as a pragmatic solution to an ugly problem -- nailing down the
    linkage between the Printer MIB and the essentially unconstrained
    collection of channels/protocols/whatever that might be used to send
    data to the printer.  


    Hence the choice of an OCTET STRING, which can serve as a receptacle
    for whatever information is needed for a particular channel type. 
    Hence the relegation of semantic descriptions to the text
    accompanying the PrtChannelType enum values.  It lacks formalism,
    it's not pretty, but it seems appropriate. 


    I'd also suggest that this object isn't the solution for all channel
    configuration problems.  If we find ourselves trying to squeeze in a
    dozen pieces of information for a particular channel type, maybe
    it's not a good candidate for this approach.  Likewise, if we
    discover a dozen variants are needed to cover all the cases. 


 2. As an alternative to this approach, it has been suggested (Randy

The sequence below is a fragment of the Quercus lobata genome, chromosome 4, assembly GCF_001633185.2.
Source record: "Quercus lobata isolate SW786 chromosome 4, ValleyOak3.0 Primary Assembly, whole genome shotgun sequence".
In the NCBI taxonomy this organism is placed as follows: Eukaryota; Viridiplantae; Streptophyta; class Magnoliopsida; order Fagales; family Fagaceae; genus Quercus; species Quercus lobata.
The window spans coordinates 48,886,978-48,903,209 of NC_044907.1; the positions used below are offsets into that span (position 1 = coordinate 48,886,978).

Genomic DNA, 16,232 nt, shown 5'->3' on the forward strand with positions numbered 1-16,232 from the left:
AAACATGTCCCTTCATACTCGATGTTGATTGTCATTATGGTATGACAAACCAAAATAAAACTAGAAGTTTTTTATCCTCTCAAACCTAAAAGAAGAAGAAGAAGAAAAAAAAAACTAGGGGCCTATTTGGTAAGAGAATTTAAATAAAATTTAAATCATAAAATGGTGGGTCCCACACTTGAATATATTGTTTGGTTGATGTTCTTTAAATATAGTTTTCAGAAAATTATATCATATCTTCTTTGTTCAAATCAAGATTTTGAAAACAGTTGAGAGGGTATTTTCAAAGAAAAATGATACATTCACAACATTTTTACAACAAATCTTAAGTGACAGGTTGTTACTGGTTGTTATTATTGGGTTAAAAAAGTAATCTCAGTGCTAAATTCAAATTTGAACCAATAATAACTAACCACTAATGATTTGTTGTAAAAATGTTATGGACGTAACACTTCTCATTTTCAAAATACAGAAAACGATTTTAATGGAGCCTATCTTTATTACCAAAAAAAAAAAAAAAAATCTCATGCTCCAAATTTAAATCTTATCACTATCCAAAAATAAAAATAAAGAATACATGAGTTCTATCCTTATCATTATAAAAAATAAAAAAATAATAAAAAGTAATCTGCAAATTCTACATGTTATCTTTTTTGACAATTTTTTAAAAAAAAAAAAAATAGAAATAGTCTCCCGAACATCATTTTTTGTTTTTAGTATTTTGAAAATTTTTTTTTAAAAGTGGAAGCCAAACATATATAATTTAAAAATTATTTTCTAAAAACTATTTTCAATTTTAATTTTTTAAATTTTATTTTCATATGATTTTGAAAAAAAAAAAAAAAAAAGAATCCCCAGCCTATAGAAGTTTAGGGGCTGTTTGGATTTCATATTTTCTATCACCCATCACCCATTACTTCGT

Turner, July 1996 PWG meeting) that the channel table reference the
    Network Services Monitoring MIB.  This is a MIB intended to contain
    "the elements common to the monitoring of any network service
    application," and the channel table could be interpreted as
    describing the network services provided by the printer.  It was
    hoped that by using NSM MIB, we would avoid duplication of MIB
    objects, take advantage of IANA registry of network service types,
    and be able to take advantage of further development of the NSM MIB.  
    
    However, using the NSM MIB runs into several problems.  Its
    standardization status is uncertain.  Most of the objects in the NSM
    MIB appear to be overkill or irrelevant to the channel table. The
    channel table includes non-network services, which are not addressed
    by the NSM MIB (as a result, things like prtChannelType don't map as
    cleanly as one might like).  It looks like you'd have to supplement